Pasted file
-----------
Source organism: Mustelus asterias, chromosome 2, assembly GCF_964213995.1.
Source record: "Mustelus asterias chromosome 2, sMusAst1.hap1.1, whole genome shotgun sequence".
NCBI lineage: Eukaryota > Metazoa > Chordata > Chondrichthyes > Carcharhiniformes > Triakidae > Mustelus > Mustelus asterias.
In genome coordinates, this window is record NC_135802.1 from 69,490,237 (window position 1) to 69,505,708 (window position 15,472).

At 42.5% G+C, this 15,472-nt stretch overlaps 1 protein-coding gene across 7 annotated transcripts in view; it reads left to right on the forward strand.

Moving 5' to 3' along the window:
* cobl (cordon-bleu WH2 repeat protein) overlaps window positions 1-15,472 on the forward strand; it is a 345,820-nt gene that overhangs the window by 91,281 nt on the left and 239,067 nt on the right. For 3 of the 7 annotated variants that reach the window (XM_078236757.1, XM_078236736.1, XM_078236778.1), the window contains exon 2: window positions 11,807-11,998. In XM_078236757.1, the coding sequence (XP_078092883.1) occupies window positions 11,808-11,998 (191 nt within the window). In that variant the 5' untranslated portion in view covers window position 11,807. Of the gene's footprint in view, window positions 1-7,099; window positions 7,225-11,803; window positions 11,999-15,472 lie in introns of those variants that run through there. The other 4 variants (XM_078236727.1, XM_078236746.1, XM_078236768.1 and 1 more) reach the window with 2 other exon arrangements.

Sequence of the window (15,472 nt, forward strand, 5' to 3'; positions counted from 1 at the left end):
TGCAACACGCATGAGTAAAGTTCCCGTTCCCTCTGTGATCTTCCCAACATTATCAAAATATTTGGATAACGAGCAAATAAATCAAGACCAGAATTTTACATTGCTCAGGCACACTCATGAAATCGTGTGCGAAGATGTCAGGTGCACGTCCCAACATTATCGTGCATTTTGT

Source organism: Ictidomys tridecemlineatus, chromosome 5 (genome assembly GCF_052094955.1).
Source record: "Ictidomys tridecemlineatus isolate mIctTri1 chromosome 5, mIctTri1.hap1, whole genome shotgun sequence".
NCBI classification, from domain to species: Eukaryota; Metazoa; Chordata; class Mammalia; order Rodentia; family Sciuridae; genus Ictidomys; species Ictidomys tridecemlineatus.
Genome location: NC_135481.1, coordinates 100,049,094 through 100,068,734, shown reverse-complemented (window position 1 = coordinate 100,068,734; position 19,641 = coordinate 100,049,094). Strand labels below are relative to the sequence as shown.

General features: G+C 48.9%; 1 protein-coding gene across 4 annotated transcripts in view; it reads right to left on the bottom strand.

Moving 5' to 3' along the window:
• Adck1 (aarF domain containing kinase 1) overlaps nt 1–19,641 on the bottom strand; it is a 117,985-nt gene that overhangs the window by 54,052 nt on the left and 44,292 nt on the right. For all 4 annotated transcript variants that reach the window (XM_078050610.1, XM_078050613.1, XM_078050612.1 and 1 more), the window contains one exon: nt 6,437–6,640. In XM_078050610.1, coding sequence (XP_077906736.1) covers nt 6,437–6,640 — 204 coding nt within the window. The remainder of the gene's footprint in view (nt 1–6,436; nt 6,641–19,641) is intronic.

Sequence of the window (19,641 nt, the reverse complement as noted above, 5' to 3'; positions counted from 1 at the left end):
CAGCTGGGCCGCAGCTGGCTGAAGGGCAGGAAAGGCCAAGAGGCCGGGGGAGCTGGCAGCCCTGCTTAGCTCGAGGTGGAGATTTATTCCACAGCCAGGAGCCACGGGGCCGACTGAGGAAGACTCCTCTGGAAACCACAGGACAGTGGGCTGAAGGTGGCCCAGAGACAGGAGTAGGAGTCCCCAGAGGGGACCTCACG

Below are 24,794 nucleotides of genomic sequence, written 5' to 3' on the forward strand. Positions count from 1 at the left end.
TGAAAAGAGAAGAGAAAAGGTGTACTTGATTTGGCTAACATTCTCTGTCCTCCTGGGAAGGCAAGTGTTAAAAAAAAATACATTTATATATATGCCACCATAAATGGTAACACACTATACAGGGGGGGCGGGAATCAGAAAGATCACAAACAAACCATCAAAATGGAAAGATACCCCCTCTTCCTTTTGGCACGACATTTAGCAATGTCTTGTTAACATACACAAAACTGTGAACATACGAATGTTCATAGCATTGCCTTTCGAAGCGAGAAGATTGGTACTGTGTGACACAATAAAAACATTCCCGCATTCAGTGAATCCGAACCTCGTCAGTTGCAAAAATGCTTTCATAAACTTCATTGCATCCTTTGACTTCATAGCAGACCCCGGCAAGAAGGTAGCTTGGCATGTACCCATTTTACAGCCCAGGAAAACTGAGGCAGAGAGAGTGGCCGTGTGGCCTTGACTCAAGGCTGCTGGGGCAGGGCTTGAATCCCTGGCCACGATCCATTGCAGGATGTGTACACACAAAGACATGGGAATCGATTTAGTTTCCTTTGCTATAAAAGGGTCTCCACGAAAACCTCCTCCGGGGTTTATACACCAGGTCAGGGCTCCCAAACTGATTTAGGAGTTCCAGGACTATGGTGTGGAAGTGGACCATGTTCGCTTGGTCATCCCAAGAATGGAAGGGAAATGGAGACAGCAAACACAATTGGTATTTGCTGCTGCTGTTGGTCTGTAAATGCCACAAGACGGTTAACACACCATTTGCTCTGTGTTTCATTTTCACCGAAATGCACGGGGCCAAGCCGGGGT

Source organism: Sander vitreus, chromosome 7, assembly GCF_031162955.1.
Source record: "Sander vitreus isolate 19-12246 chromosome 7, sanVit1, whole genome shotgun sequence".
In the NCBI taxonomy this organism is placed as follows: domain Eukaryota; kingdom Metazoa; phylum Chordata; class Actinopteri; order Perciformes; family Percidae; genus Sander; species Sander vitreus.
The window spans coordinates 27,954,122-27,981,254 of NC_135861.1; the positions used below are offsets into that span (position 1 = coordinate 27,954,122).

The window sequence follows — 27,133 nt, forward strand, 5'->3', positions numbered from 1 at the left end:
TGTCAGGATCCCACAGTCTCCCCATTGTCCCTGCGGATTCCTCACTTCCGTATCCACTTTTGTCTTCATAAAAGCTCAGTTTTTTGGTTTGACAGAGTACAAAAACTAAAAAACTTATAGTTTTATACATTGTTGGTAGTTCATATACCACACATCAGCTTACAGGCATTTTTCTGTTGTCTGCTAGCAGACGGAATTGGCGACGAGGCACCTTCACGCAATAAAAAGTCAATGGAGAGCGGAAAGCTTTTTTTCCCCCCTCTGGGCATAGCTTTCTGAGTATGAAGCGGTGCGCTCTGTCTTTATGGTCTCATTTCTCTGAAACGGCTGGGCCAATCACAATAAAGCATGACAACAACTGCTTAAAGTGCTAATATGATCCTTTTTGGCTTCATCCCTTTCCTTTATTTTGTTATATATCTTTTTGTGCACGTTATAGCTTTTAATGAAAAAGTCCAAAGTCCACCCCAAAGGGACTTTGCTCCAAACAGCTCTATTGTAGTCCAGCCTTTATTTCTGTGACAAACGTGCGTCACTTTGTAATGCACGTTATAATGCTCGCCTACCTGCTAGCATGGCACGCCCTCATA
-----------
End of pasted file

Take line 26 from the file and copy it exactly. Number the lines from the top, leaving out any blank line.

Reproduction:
TGTCAGGATCCCACAGTCTCCCCATTGTCCCTGCGGATTCCTCACTTCCGTATCCACTTTTGTCTTCATAAAAGCTCAGTTTTTTGGTTTGACAGAGTACAAAAACTAAAAAACTTATAGTTTTATACATTGTTGGTAGTTCATATACCACACATCAGCTTACAGGCATTTTTCTGTTGTCTGCTAGCAGACGGAATTGGCGACGAGGCACCTTCACGCAATAAAAAGTCAATGGAGAGCGGAAAGCTTTTTTTCCCCCCTCTGGGCATAGCTTTCTGAGTATGAAGCGGTGCGCTCTGTCTTTATGGTCTCATTTCTCTGAAACGGCTGGGCCAATCACAATAAAGCATGACAACAACTGCTTAAAGTGCTAATATGATCCTTTTTGGCTTCATCCCTTTCCTTTATTTTGTTATATATCTTTTTGTGCACGTTATAGCTTTTAATGAAAAAGTCCAAAGTCCACCCCAAAGGGACTTTGCTCCAAACAGCTCTATTGTAGTCCAGCCTTTATTTCTGTGACAAACGTGCGTCACTTTGTAATGCACGTTATAATGCTCGCCTACCTGCTAGCATGGCACGCCCTCATA